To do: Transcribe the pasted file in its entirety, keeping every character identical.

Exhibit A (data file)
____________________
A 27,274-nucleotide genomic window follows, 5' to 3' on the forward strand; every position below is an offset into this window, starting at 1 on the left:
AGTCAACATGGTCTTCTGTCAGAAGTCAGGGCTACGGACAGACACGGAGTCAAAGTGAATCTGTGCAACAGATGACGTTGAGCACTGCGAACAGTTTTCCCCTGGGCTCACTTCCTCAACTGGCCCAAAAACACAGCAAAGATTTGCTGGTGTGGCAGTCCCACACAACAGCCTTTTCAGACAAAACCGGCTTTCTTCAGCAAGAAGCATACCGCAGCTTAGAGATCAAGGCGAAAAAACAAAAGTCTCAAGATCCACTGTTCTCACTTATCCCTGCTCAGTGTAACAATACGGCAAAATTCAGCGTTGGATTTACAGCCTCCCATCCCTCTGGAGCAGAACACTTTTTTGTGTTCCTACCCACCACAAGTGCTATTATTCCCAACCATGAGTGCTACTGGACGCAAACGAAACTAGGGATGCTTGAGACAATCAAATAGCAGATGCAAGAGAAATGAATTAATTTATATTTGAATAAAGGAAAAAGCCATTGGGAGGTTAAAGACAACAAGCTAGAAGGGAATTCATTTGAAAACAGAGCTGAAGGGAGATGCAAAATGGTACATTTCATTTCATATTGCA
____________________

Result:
A 27,274-nucleotide genomic window follows, 5' to 3' on the forward strand; every position below is an offset into this window, starting at 1 on the left:
AGTCAACATGGTCTTCTGTCAGAAGTCAGGGCTACGGACAGACACGGAGTCAAAGTGAATCTGTGCAACAGATGACGTTGAGCACTGCGAACAGTTTTCCCCTGGGCTCACTTCCTCAACTGGCCCAAAAACACAGCAAAGATTTGCTGGTGTGGCAGTCCCACACAACAGCCTTTTCAGACAAAACCGGCTTTCTTCAGCAAGAAGCATACCGCAGCTTAGAGATCAAGGCGAAAAAACAAAAGTCTCAAGATCCACTGTTCTCACTTATCCCTGCTCAGTGTAACAATACGGCAAAATTCAGCGTTGGATTTACAGCCTCCCATCCCTCTGGAGCAGAACACTTTTTTGTGTTCCTACCCACCACAAGTGCTATTATTCCCAACCATGAGTGCTACTGGACGCAAACGAAACTAGGGATGCTTGAGACAATCAAATAGCAGATGCAAGAGAAATGAATTAATTTATATTTGAATAAAGGAAAAAGCCATTGGGAGGTTAAAGACAACAAGCTAGAAGGGAATTCATTTGAAAACAGAGCTGAAGGGAGATGCAAAATGGTACATTTCATTTCATATTGCA